Marbled rye – is traditionally the combination of dark and light rye.
For my sandwich, I went with the 90-second Keto bread. Adding the caraway seeds to the recipe gives it a unique herby flavor which is needed for any Rueben. Toasting it took this quick low carb bread to another level!
Next up is the cheese. I used a sliced Swiss cheese. If you put a slice on both the bottom piece of the bread and the top piece of bread, the melted cheese acts as a barrier. That way, your bread won’t get soggy if you happen to add a little extra jus or sauerkraut juice. Just sayin’ you might.
Many people confuse corned beef with pastrami. They are a little different even though they are both beef cuts. Both pastrami and corned beef go through a curing process. Pastrami is then coated with a dry rub and smoked. The corned beef will be either boiled or roasted after curing. While I love pastrami, I never use it as a substitute for corned beef.
The sauerkraut is a vital component to the sandwich, as you really need something with a vinegary tang to it to offset the fatty meat and cheese of the sandwich. You can buy it fresh in the deli section of the grocery or you can make it from scratch. It’s so easy. I like making mine using the left over whey, I get as a byproduct of making my Greek yogurt. I add lots of caraway seeds to it as well to amp up the flavors. Be sure to drain the sauerkraut well so your sandwich isn’t soggy. If you aren’t a fan of sauerkraut, try using coleslaw instead.
A homemade Thousand Island dressing ties this sandwich together. I prefer my version of Thousand Island dressing to what you can purchase in the store because it’s spicier. Adding horseradish and dill pickle juice gives it the right amount of kick.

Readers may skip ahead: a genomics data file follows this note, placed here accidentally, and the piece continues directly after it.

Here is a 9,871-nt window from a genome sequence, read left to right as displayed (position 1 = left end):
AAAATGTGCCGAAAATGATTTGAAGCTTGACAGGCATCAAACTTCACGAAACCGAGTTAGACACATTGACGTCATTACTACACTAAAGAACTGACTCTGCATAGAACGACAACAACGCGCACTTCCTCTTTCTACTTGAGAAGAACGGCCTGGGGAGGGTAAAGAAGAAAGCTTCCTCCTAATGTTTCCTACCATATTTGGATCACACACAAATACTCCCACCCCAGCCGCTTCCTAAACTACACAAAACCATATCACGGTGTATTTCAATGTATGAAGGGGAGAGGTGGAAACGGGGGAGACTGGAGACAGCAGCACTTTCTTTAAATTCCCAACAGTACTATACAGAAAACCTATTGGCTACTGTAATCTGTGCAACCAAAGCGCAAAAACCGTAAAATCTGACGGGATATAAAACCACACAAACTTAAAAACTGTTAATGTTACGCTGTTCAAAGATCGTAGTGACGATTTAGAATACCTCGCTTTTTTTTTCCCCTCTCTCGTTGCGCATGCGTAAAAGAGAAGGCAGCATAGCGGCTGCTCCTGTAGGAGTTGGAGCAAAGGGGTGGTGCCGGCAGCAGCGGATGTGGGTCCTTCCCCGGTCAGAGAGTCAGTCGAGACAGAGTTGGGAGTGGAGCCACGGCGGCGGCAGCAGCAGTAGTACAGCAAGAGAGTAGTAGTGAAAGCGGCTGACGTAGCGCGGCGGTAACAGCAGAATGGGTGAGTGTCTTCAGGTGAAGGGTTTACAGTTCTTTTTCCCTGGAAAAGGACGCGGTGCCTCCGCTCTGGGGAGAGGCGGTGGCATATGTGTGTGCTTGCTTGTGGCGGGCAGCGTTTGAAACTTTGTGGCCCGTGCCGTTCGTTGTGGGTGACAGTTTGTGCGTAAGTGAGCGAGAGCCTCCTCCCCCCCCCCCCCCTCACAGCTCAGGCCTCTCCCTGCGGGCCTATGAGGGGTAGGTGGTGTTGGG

Put it all together and you have a sandwich so high that you have to figure out the best way to eat it. There is no doubt that its gonna be messy so grad a stack of napkins and dig in!
Keepin it fresh!
Classic Reuben Keto Style
- May 16, 2019
- 30 min
- 728 Cals/Serving
- Print this
- 90-Second Keto Bread (Serves 2)
- 6 tablespoons almond flour
- 2 egg
- 1 teaspoon baking powder
- 1/2 teaspoon salt (I just do a pinch of salt)
- 2 tablespoon butter, melted
- 1 teaspoon caraway seeds
- Thousand Island Dressing (Serves 6)
- 1/2 cup mayonnaise
- 2 tablespoon dill pickle juice
- 2 tablespoons Ketchup (Heinz No Sugar Added)
- ¼ teaspoon minced garlic
- 1 teaspoon dill pickle relish
- 1 teaspoon lemon juice
- 1 teaspoon horseradish
- 1 teaspoon white vinegar
- 1/8 teaspoon kosher salt
- 2 dashes Tabasco (optional)
- Fillings (Serves 2)
- 4 oz cooked corned beef (warmed)
- 4 slices Swiss cheese
- 1 cup sauerkraut (drained)
- Step 1
- Bread – Pour all the ingredients in a microwave safe bowl (mine measures 4 inches wide at the bottom).
- Step 2
- Use a fork, or a small whisk to whisk it together. Place in the microwave for 90-seconds.
- Step 3
- Remove from microwave and allow to cool slightly. Then cut in half.
- Step 4
- Thousand Island Dressing – Add all ingredients to a small bowl and mix well. Taste and add additional salt if desired.
- Step 5
- Refrigerate for at least an hour to allow the flavors to meld.
- Step 6
- Assembling Your Sandwich – toast bread (both sides) in a tablespoon of butter in a skillet.
- Step 7
- Preheat a frypan on medium to medium-low heat.
- Step 8
- Butter one side of each of the slices of bread and place the buttered sides together.
- Step 9
- On one set of bread, lay a slice of Swiss cheese on the bread, then top with half of the warmed corned beef, then half of the drained sauerkraut and half of the Russian dressing.
- Step 10
- Place the sandwich, buttered side down, in the frypan and top with another slice of cheese and the other side of the bread, buttered side up.
- Step 11
- Cover with a lid and cook until the cheese melts and the bread is golden.
- Step 12
- Flip and cook on the other side. Repeat with the makings of the other sandwich.